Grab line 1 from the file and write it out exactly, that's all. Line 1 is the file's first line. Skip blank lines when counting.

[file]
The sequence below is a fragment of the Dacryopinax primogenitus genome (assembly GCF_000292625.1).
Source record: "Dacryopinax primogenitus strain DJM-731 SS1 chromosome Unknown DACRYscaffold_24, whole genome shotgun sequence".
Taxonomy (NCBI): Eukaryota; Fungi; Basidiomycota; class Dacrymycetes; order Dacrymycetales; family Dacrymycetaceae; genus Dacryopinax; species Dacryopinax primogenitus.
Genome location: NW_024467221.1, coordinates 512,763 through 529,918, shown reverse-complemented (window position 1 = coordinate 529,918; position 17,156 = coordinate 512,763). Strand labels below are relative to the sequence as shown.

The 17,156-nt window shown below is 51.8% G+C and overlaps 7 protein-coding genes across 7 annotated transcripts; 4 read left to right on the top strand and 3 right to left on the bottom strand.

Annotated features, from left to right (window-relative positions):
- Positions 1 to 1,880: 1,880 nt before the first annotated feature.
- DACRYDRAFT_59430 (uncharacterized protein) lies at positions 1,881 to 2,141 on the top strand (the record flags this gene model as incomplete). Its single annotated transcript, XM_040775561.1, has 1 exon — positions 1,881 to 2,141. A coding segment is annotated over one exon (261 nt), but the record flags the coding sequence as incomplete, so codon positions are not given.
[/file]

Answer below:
The sequence below is a fragment of the Dacryopinax primogenitus genome (assembly GCF_000292625.1).